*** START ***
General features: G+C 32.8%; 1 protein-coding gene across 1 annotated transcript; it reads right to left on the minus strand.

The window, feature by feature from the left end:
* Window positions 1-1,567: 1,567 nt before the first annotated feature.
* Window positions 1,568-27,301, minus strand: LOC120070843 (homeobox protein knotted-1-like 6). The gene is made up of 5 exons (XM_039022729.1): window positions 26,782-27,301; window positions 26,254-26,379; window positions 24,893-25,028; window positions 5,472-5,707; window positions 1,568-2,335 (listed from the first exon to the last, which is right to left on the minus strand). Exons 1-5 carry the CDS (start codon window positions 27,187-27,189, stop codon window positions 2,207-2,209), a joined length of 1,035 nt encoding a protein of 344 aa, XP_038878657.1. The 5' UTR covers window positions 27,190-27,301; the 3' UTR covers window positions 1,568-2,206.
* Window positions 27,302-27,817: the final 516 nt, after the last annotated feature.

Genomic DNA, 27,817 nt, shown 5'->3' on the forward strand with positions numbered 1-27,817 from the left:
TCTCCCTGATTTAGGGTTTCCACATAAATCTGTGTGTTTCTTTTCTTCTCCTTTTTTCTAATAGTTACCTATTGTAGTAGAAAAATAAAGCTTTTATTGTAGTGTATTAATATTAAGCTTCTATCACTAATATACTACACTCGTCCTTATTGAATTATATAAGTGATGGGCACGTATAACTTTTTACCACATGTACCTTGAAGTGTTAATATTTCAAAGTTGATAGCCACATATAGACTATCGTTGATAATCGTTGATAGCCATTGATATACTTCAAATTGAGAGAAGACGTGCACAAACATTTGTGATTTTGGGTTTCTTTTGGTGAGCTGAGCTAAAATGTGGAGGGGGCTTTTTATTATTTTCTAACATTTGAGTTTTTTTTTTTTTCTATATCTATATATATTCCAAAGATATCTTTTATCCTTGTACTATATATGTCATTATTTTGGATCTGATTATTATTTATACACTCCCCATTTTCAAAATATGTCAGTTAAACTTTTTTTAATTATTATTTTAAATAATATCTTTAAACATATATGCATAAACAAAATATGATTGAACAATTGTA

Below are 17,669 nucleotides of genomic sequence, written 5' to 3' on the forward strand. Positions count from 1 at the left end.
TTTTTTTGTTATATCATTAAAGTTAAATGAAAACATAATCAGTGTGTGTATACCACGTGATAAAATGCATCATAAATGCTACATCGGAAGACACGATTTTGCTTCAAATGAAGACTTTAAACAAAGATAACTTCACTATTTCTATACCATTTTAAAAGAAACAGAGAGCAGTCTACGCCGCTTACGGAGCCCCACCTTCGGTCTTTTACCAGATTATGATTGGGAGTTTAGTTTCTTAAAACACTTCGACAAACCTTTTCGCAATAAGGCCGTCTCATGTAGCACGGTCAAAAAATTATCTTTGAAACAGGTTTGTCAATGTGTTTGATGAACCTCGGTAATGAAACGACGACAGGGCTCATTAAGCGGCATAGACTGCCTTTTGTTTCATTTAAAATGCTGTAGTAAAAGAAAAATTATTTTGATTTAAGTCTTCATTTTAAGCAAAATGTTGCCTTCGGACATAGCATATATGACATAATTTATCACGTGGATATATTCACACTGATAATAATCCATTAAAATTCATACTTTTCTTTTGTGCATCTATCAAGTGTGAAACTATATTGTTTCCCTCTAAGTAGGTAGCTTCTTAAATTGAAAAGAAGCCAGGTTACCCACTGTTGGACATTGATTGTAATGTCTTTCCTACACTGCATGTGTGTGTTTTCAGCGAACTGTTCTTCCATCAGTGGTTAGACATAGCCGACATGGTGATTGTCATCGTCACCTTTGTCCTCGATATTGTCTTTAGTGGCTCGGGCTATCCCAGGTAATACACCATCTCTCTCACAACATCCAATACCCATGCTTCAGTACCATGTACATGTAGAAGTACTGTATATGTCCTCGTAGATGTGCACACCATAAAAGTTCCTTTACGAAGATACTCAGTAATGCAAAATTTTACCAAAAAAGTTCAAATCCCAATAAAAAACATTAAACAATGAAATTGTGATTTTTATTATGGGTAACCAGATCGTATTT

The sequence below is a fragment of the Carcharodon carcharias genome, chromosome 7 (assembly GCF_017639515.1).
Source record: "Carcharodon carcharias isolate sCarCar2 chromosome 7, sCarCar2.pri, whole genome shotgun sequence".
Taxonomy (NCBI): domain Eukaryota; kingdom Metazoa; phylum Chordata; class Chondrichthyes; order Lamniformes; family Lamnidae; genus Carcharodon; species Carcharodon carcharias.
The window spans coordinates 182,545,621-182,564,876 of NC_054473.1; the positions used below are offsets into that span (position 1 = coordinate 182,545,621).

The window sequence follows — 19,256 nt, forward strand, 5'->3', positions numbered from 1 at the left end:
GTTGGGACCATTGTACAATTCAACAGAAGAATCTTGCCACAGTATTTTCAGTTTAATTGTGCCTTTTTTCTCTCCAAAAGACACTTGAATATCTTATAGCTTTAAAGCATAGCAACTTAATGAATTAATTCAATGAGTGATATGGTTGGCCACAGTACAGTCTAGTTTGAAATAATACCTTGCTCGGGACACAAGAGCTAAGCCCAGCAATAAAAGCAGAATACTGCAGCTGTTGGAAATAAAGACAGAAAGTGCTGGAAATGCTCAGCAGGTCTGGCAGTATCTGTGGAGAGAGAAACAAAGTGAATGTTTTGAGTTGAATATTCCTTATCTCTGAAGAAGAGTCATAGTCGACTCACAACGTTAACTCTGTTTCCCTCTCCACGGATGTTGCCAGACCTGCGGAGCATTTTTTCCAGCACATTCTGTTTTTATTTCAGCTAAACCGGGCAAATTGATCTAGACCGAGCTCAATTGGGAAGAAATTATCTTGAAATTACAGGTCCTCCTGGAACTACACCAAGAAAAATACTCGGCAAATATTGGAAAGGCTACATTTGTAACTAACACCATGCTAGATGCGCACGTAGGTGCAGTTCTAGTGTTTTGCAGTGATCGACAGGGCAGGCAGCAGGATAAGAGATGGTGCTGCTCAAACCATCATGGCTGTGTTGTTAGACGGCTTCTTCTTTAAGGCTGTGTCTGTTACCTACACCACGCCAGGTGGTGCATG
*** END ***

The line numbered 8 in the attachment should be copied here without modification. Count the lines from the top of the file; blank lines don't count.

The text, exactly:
Below are 17,669 nucleotides of genomic sequence, written 5' to 3' on the forward strand. Positions count from 1 at the left end.